A constructor in Java is a block of code similar to a method that’s called when an instance of an object is created. Here are the key differences between a constructor and a method:

  • A constructor doesn’t have a return type.

  • The name of the constructor must be the same as the name of the class.

  • Unlike methods, constructors are not considered members of a class.

  • A constructor is called automatically when a new instance of an object is created.

Here’s the basic format for coding a constructor:

public ClassName (parameter-list) [throws exception...]

The public keyword indicates that other classes can access the constructor. ClassName must be the same as the name of the class that contains the constructor. You code the parameter list the same way that you code it for a method.

Notice also that a constructor can throw exceptions if it encounters situations that it can’t recover from.

A constructor allows you to provide initial values for class fields when you create the object. Suppose that you have a class named Actor that has fields named firstName and lastName. You can create a constructor for the Actor class:

public Actor(String first, String last)
    firstName = first;
    lastName = last;

Then you create an instance of the Actor class by calling this constructor:

Actor a = new Actor("Arnold", " Schwarzenegger");

A new Actor object for Arnold Schwarzenegger is created.

Like methods, constructors can be overloaded. In other words, you can provide more than one constructor for a class if each constructor has a unique signature. Here’s another constructor for the Actor class:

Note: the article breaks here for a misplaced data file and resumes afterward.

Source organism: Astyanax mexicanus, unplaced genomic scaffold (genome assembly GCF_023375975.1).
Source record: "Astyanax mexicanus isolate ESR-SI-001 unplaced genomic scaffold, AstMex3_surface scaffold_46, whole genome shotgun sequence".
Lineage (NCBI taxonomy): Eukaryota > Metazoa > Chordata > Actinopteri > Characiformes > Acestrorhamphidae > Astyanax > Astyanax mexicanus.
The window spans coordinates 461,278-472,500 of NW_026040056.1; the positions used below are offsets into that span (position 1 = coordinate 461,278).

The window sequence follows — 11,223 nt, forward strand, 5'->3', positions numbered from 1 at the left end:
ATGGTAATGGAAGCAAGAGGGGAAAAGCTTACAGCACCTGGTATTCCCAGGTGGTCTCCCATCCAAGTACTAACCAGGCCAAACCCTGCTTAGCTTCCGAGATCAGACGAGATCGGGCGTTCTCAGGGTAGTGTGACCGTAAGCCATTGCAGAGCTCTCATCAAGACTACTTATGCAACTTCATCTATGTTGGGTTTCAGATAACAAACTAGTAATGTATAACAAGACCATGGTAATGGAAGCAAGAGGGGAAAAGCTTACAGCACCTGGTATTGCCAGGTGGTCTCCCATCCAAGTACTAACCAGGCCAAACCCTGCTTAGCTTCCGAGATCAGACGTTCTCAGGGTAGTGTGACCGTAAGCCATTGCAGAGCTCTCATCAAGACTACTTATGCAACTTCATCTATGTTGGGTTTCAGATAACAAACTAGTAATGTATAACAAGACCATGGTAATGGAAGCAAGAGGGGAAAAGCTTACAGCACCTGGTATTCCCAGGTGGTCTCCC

public Actor(String first, String last, boolean good)
    firstName = first;
    lastName = last;
    goodActor = good;

This constructor lets you create an Actor object with information besides the actor’s name:

Actor a = new Actor("Arnold", "Schwarzenegger", false);

If you do not provide a constructor for a class, Java will automatically create a default constructor that has no parameters and doesn’t initialize any fields. This default constructor is called if you specify the new keyword without passing parameters. For example:

Ball b = new Ball(); 

Here, a variable of type Ball is created by using the default constructor for the Ball class.

If you explicitly declare any constructors for a class, Java does not create a default constructor for the class. As a result, if you declare a constructor that accepts parameters and still want to have an empty constructor (with no parameters and no body), you must explicitly declare an empty constructor for the class.